Monday, November 05, 2012

Jumping ship on the Facebook grateful trend

Thanksgiving is my favorite holiday of all time.  Growing up just north of Detroit we would always go downtown to the parade.  After, we'd come home, wrap up in afghans and drink hot chocolate.  That is, if we stayed awake past the warm, drowsy ride back home.  Later, we'd join the collection of the Sinki family at large for wonderful meal and even more wonderful laughter-filled visits.

I was just a kid, but was aware of how much more relaxed Thanksgiving was than the stressful joy of Christmas.  Taking time to be together to note the harvest (food related, and otherwise) of the year is such a simple ritual.

Over the past few years, it's become a growing tradition on Facebook to share something you're grateful for every day in November.  This year, I decided to hop on in.  Five days into it, I'm considering dropping out.

I have a zillion gazillion things to be thankful for: our insane transition into fall has started to calm down a little.  Henry's adjusted to his part-time school very well.  Willa continues to rock the first grade world.  Jim is doing some great things at work, will start teaching at the college again tonight, and still has energy and focus to be the loving and present dad and husband I knew he would be.  My big, scary exam is in the past (I hope, if I don't pass, I'll be taking it again in the Spring), my internship is challenging and teaching me so much, and I might be done with school on my birthday.  My little job is going well.  I have friends who are generous with their support and humor.  The dogs, the chickens, the fish are good.  [and typing all of this here is kind of counter-productive to my point, and makes me feel squirmy]

But I just can't get into this Facebook thankfulness thing.  Publishing good things every day seems like a slap in the face to people I know and love who are going through some life-altering times in their lives.  I help run a group for children who are staying in a homeless shelter.  My old Americorps team mate and her husband are trying to soak up every moment they have with their sweet infant son who was just diagnosed with a terminal disease.  My uncle and three cousins are adjusting to life without their wife and mother, my sweet aunt.  I know people who struggle with employment issues, major health issues, money issues, relationship issues...  It seems almost greedy for me to count my blessings publicly.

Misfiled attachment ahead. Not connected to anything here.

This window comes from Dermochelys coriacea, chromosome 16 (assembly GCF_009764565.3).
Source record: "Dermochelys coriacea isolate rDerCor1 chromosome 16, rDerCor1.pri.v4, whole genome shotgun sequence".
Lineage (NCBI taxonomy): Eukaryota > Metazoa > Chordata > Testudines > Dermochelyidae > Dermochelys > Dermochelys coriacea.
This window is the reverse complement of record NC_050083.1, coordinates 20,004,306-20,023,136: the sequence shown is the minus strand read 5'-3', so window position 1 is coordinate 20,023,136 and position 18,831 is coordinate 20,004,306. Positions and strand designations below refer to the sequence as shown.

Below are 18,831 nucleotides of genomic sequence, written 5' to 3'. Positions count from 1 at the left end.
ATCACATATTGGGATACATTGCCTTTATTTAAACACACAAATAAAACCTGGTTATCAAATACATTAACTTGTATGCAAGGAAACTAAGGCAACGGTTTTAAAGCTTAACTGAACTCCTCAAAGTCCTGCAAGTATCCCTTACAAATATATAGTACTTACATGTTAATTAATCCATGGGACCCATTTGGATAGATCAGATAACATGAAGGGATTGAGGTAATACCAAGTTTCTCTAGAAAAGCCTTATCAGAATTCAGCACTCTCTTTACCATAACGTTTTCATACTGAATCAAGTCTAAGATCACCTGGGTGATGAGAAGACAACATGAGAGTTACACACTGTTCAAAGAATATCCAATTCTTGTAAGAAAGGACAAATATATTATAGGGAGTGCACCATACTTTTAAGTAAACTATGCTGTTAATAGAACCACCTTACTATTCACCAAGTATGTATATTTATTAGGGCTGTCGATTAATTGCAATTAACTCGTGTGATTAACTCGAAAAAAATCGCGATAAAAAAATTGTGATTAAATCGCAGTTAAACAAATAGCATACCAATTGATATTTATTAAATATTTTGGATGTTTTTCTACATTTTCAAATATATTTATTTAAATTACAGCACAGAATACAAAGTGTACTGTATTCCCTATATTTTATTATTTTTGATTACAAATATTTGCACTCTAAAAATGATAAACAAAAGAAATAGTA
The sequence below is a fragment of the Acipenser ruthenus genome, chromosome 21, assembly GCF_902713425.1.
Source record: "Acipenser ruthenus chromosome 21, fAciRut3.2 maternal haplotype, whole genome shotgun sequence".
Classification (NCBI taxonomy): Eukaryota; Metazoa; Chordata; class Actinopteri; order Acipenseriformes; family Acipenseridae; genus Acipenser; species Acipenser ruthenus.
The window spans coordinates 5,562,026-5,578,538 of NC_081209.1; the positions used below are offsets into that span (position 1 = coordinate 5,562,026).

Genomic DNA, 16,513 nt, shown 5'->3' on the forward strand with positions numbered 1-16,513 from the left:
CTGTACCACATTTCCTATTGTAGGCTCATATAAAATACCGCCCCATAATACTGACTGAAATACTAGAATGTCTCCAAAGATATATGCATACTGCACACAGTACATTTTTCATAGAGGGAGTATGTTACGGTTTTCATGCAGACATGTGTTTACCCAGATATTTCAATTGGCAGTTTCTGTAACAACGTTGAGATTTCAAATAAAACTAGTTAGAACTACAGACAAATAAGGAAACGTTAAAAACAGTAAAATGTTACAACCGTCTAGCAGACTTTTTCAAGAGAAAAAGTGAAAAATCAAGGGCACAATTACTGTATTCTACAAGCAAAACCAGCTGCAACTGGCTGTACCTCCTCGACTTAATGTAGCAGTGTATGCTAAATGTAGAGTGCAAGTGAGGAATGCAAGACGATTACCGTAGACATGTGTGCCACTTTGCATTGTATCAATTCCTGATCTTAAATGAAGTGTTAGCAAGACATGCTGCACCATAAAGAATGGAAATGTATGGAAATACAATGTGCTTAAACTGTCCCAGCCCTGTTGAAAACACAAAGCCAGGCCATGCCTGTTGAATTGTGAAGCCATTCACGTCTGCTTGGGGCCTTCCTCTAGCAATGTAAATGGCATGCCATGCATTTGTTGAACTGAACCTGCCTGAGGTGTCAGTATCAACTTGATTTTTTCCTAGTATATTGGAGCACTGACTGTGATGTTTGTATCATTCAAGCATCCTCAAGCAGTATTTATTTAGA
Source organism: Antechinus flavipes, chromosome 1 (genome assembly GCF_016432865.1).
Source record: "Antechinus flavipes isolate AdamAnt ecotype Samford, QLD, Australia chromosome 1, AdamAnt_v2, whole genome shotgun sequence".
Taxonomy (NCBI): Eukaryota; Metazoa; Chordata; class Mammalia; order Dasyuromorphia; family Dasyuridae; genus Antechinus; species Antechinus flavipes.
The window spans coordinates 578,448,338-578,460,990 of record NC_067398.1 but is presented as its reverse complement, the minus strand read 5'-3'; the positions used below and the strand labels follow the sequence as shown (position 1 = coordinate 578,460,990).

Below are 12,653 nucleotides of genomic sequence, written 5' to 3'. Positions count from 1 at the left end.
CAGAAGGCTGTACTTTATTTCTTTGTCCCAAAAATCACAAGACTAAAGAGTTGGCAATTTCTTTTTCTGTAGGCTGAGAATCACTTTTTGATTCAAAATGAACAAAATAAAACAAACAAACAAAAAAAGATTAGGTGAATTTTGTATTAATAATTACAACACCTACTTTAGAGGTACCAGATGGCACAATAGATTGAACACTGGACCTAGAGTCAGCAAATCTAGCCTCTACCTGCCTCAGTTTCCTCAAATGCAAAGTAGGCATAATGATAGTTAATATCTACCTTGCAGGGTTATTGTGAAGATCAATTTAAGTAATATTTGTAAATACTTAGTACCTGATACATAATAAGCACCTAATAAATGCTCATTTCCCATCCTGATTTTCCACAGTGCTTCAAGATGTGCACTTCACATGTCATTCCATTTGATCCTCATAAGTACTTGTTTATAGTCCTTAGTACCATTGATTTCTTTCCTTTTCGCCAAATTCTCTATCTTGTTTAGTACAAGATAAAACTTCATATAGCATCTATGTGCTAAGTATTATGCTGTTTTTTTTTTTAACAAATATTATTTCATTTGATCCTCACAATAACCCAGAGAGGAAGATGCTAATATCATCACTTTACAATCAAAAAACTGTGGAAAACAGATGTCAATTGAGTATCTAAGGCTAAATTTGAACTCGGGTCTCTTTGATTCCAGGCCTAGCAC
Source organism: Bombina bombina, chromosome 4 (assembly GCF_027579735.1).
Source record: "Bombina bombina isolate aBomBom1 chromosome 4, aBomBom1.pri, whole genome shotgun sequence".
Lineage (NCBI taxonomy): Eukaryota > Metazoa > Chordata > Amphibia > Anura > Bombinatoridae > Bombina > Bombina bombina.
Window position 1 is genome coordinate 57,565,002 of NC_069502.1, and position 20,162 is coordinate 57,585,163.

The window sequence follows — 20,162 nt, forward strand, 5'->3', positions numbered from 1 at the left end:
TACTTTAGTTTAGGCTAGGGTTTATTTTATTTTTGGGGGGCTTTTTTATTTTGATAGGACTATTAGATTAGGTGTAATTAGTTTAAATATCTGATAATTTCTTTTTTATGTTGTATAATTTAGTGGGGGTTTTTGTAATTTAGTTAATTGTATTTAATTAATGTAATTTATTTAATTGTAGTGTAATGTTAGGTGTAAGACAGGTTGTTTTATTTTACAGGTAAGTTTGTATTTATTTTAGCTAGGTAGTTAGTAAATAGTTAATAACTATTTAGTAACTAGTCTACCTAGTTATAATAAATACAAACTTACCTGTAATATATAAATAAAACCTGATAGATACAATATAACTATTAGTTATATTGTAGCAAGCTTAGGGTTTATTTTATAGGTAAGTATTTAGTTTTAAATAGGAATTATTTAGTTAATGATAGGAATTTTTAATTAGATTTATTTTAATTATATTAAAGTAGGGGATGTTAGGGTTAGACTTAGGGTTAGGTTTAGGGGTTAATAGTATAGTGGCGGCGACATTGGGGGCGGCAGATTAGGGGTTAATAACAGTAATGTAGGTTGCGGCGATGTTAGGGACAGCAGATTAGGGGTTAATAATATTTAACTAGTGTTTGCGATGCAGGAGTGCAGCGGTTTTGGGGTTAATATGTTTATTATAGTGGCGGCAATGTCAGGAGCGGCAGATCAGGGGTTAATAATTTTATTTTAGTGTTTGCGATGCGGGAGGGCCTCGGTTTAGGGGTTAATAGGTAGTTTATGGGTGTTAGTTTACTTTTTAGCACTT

Not because I'm ungrateful for the embarrassment of riches I'm surrounded by.  Because clicking "share" after typing "I'm thankful for my son's health and energy and intellect, even after a very long evening" makes me feel like kind of an asshole.

So, friends, either affirm or challenge my thoughts, or help teach me how to be publicly grateful without feeling like a jerk.  What do you think?


Christina said...

Food for thought. I can be thankful in my head right? It doesn't have to be public. I guess sometimes, Facebook can be a form of bragging about how one's life is so wonderful and I can easily see the thankful posts falling into this category in certain situations. Maybe by reading those, it makes some people refocus on being thankful if they are having a bad day when they read it. Kind of a reminder to be thankful. But, your point of view is also something to think about. Not sure how I feel on this. I think I'll just be thankful in my head (as I was before). I guess putting it on a keyboard or on paper REALLY makes you focus on it. I can still do that privately though.. hmm.

Suze said...

I also have mixed feelings on the FB trend, probably because the notion of feeling and expressing gratitude is very important to me. Personally, there are two aspects of gratitude that are important: (1) Expressing my appreciation to those people responsible and (2) acknowledging thankfulness. FB can be a great vehicle for expressing appreciation to a broad group of people, but that's not really what this FB trend is about. As for the second objective, that is served just as well by saying "thank you" out loud while driving in the car, or walking in the woods, or writing it in my journal, or just taking a moment to appreciate all of the aspects of life. Finally, I think it is most significant to strive for a general spirit of thankfulness, more so than "counting my blessings," which for me sometimes starts to feel like a balance sheet and reminds me of things for which I am not grateful.

NotAppealing said...

I think if you were posting things like "I'm thankful for my house because it's four times larger than any of yours" then you may come off as an asshole.

However, if you're thankful for your home because it provides shelter for you and your family and pets, anyone who is a friend even in only the Facebook sense of the word or a remotely goodhearted person is not going to begrudge you.

Thankfulness for your family, or your health, or your president, or your dogs or chickens or the bracelet your long lost uncle from Ipanema sent you is recognizing that these are precious things, or moments, or people. That kind of thankfulness comes from humility and grace, not arrogance.

I lost my grandpa this year. How could I be offended by someone being thankful for their grandparents? By expressing their thankfulness, they are validating my feelings.